Council $10.5b in debt
Auckland Council’s interim financial report has found the ‘‘uncertainty and disruption’’ caused by both Covid-19 and an unfavourable economy is continuing to put pressure on its finances.
The report, which covered the six months to the end of December, showed the organisation’s debt increased by $106 million to $10.5 billion. Its capital investment in infrastructure and community assets was also down – decreasing by 24 per cent, coming to $917m. At the same time, operating revenue was up 7 per cent to $3.8b. The surplus after income tax was $1.9b, an increase of 21 per cent.
The council blamed lower public transport use, restrictions on movement, closures of its facilities and venues for hire, and reduced earnings from investments in the airport as having the most impact on cash revenue.
‘‘The council has balanced its financial priorities in uncertain conditions but will continue to be challenged by the ongoing effects of the Covid-19 pandemic and adverse economic trends, such as rising inflation and interest rates,’’ it said.
Fewer people visiting council facilities because of social distancing, supply chain challenges and difficulties in finding suitably qualified staff had all disrupted its capital programmes, the council said.
The council has a credit rating of AA from S&P Global Ratings and Aa2 from Moody’s, both with a ‘‘stable’’ outlook.
Mayor Phil Goff said revenue ripped out of council’s budget by Covid-19 during the past two years had a ‘‘big impact on the city’’.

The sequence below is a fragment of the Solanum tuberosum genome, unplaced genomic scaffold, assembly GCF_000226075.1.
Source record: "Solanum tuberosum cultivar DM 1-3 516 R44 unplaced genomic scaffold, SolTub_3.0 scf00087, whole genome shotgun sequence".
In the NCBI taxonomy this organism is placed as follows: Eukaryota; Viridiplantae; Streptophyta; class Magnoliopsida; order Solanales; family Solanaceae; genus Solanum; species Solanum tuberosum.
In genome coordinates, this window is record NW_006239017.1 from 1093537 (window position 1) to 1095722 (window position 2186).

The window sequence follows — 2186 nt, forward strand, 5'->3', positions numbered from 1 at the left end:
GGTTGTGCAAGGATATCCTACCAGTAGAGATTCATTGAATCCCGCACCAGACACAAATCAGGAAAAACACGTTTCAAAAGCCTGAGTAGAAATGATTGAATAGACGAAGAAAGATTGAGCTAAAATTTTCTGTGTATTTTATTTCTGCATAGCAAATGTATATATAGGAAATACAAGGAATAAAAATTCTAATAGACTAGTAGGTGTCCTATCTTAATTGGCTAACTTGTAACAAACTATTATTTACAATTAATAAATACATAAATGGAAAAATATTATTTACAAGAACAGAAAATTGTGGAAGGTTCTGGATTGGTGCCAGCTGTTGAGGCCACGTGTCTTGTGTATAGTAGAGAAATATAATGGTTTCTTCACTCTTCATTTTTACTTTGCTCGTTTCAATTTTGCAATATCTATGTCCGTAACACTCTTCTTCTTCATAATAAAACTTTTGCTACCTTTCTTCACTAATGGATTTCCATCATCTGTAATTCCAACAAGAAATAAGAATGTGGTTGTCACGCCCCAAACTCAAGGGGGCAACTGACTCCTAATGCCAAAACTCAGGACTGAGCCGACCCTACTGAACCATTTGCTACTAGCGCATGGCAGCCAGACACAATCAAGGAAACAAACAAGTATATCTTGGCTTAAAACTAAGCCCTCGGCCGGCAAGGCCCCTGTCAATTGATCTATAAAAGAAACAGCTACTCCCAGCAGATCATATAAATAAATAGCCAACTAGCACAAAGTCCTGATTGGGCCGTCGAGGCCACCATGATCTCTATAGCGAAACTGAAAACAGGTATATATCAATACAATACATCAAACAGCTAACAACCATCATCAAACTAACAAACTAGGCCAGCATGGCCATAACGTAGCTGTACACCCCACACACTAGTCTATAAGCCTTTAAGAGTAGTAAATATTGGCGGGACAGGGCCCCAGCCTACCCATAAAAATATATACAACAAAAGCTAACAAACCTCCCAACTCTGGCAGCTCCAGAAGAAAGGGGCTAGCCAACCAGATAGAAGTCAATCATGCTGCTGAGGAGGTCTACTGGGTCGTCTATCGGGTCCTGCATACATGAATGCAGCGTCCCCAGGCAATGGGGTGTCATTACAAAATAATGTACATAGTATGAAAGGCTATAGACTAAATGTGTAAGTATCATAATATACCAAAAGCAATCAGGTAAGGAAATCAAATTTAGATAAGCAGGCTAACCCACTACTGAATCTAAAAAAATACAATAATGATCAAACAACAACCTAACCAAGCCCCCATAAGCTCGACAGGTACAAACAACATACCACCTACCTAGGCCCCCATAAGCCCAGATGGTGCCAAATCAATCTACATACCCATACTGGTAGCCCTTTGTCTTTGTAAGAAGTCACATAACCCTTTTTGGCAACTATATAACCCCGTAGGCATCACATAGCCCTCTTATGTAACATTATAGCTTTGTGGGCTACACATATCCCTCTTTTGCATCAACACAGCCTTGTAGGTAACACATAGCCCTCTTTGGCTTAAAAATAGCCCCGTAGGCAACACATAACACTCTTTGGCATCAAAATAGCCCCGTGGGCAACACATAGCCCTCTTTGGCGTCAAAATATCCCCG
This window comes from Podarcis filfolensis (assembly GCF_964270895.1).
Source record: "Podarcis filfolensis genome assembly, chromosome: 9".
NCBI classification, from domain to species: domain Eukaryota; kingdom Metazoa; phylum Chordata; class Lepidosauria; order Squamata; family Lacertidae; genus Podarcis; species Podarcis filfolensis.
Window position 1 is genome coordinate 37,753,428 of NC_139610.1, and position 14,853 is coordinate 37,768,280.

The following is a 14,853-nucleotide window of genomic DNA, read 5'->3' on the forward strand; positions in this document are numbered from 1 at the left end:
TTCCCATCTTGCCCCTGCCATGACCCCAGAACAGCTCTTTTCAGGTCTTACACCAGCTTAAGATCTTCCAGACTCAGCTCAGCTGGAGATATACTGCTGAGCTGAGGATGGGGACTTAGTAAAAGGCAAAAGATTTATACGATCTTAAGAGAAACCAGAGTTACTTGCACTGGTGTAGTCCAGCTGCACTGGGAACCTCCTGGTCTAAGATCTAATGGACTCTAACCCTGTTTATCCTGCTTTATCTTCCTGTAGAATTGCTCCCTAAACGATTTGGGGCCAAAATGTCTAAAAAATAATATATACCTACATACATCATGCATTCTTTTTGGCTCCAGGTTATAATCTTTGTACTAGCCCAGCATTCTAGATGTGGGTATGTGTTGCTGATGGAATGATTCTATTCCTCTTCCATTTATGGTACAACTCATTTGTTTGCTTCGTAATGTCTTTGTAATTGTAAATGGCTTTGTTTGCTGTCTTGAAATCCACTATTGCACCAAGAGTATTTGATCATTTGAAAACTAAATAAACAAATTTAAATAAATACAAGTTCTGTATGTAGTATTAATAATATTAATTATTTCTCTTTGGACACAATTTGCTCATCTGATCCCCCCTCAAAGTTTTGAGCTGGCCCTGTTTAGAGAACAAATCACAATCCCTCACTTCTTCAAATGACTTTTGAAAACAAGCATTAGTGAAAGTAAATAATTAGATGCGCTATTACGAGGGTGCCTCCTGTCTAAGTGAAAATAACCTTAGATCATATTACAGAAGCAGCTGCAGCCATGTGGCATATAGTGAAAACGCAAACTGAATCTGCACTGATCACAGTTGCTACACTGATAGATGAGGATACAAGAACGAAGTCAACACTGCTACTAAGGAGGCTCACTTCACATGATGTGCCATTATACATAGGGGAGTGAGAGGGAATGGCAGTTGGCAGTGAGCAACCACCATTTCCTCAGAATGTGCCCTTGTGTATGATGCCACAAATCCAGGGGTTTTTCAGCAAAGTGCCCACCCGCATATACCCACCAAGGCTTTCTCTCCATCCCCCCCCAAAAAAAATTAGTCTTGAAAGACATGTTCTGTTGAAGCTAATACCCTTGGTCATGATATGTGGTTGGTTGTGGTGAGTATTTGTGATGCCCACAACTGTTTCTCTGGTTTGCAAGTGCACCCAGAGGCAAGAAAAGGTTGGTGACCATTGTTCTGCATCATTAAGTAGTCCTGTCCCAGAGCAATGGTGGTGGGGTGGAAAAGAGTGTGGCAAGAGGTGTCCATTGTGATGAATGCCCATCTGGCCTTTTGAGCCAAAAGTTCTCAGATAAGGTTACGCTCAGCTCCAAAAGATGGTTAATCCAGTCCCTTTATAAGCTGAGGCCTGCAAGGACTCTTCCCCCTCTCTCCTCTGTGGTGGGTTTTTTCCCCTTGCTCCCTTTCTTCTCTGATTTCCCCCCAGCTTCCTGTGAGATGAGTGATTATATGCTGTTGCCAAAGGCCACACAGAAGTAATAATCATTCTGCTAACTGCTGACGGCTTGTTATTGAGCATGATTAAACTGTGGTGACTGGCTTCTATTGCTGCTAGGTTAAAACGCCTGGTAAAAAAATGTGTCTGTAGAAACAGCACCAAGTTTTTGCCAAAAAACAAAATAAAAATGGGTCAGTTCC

‘‘The challenge in front of us is not easy. We will first meet our need to manage our finances responsibly.’’
The council had met these challenges through strong financial management, finding savings and efficiencies of more than $90m a year, becoming a leaner organisation and selling surplus assets, Goff said.
Council chief executive Jim Stabback said the latest financial results were a ‘‘poignant backdrop’’ for its next annual budget, which opened for public consultation onMonday.
Councillors agreed the budget needed to achieve faster and further action on climate change, resilient and flexible response to ‘‘immediate budget pressures’’ and efficient waste minimisation.
It would also use ‘‘a range of levers’’ including Government funding, delaying capital spending and using debt ‘‘where prudent’’ to address the forecast operating shortfall of $85m.
The budget would likely bring a targeted rate for climate action, as well as boost total rates bills for an average value home by about 6 per cent.
Finance and Performance Committee chairwoman Desley Simpson said the interim report was a reminder to continue to carefully provide enough headroom to deal with these ‘‘highly uncertain times’’, while investing in Auckland’s future.
The decisions made in the budget were about making the best ‘‘financial choices’’ that would ensure Auckland had the infrastructure, services and facilities it needed to be a ‘‘worldclass, international city’’, Simpson said.